The chances are that your home will go for roughly the same amount, giving you an idea of how the appraisal will pan out.

Alternatively, you could request a real estate agent to use their professional insight to do a spot of research on your behalf, as they’ll have access to more complete and accurate information about the property market.

Do remember to be polite, though, as it’s not a chargeable request, so they’ll be doing you a big favor.

Do You Need to Schedule An Appraisal In Order To Secure Refinance?

A second appraisal is not always required by law, so there are certain lenders and loan agreements that don’t require one before approving a refinancing application.

The FHA, VA, and USDA, for instance, offer Streamline refinance, which is to say, they reuse all the paperwork from your original loan application, but you’ll only be eligible if one of these institutions also provided your first loan.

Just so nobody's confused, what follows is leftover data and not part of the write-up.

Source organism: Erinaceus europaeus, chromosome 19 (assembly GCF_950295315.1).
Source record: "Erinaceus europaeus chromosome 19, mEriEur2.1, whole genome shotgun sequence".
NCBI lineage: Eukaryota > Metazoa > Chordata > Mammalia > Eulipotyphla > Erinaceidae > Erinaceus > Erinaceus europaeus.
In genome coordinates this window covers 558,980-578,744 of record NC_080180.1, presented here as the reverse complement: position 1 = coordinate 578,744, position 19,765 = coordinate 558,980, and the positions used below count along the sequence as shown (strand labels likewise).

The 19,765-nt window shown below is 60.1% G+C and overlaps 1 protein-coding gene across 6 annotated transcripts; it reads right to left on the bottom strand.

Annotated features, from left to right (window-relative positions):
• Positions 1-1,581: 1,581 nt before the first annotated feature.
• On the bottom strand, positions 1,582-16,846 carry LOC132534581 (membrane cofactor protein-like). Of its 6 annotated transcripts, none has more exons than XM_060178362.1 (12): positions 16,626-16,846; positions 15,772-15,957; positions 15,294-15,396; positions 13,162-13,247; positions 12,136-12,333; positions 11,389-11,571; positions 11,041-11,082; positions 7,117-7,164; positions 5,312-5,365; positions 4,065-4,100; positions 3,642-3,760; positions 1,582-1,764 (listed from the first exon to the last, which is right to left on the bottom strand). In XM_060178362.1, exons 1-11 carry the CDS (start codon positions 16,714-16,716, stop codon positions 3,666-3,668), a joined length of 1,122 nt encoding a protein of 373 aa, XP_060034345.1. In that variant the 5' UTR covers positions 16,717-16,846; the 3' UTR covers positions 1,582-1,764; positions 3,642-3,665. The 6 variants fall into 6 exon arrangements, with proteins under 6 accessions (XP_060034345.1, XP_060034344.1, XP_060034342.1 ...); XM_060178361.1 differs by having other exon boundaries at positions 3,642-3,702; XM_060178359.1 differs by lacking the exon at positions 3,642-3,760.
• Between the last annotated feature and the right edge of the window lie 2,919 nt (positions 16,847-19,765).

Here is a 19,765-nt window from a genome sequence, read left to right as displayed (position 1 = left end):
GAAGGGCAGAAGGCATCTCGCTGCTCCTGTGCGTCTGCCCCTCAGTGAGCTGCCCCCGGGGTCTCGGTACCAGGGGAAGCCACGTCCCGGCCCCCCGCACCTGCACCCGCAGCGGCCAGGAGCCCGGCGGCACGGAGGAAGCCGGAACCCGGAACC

It’s also important to keep in mind that the Streamline format only offers term and interest rate refinancing. The only avenue to cold, hard cash is a second appraisal.

Summing Up

So, who pays for an appraisal during a refinance loan application? You do. As the borrower, you assume all responsibility for organizing and funding the appraisal, and unfortunately, you cannot claim money back should it go poorly.

To ensure the assessment goes as well as possible, create a clean and tidy environment for the appraiser to assess, making sure to eliminate bad odors. Keep pets out of the way, reduce clutter, and generally try to make their job easier.